Saturday, October 01, 2005

2005 AGU Fall Meeting: Session: Economic Modeling for Water Resource Management

American Geophysical Union

"Water scarcity is forcing a re-evaluation of existing water resource planning strategies in many regions. Traditional approaches to water resource development have relied on large supply projects with sufficient capacity to meet demand under all, or practically all, conditions. This leads to a considerable volume of excess capacity in all but the driest years, capacity whose building and maintenance have become increasingly expensive, in terms of both economic and environmental costs. Concerns over these issues have resulted in a sharp reduction in the number of large-scale water supply projects being developed in the United States and other industrialized nations. In the future, water demand is less likely to be met by massive infrastructure projects, and instead satisfied through the coordination of multiple smaller supplies. The focus will be on meeting peak demands while minimizing the maintenance of excess capacity through the use of more flexible alternatives (e.g., market-based transfers, portable desalination facilities), as well as more approaches involving conjunctive use of surface and groundwater. Identifying optimal strategies requires the development of stochastic risk management techniques that weigh the costs of achieving desired supply reliability levels against the economic impacts of periodic shortfalls.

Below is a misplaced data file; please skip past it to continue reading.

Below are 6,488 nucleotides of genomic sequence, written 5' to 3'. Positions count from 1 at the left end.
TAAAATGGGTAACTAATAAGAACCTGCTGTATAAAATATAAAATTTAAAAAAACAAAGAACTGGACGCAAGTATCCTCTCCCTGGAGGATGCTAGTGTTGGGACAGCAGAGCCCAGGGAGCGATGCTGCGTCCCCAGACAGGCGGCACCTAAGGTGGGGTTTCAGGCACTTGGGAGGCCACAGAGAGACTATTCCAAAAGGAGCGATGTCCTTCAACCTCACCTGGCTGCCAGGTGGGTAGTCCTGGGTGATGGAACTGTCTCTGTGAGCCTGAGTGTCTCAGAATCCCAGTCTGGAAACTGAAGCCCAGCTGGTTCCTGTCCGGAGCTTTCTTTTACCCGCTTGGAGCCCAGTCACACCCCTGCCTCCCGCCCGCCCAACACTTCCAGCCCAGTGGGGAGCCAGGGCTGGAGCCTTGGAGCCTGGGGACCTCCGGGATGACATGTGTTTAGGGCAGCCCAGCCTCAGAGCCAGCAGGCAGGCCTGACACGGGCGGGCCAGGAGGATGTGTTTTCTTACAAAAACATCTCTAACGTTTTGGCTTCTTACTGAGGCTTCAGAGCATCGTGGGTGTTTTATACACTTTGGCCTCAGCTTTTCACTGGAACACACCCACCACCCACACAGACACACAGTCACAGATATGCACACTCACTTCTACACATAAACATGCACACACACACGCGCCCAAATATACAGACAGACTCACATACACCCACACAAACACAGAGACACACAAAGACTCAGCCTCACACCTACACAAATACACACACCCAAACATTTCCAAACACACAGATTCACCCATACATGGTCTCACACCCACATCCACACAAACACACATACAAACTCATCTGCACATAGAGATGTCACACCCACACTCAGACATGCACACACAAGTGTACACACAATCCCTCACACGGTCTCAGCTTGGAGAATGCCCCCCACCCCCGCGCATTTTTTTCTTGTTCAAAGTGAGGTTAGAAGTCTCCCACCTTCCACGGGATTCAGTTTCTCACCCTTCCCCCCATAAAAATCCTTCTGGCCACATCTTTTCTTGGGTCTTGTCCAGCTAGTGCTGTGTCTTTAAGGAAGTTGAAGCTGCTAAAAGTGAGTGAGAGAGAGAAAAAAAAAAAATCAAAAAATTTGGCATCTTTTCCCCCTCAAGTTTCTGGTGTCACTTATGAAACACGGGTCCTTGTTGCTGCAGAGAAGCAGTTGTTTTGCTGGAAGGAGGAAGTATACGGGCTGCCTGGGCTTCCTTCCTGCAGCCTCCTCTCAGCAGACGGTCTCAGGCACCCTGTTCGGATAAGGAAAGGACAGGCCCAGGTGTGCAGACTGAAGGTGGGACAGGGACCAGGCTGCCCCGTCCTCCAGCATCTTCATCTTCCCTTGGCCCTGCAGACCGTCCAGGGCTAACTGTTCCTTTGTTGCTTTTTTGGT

This session will provide a forum for exploring the challenges and recent advances in probabilistic modeling/optimization approaches designed to maximize the benefits derived from increasingly scarce water resources. There will be a particular emphasis on the integration of stochastic hydrologic modeling techniques with the science of "decision under uncertainty", an increasingly vibrant area of economics/finance research. Developing diversified “portfolios” of supply assets facilitates more flexible approaches to water resource management, but requires an ability to manage the supply risk imposed by the greater uncertainty that accompanies dependence on multiple sources. Nonetheless, these more diversified approaches can have distinct advantages in terms of reducing supply costs and facilitating more rapidly responses to changes in hydrologic variability (i.e. climate change)."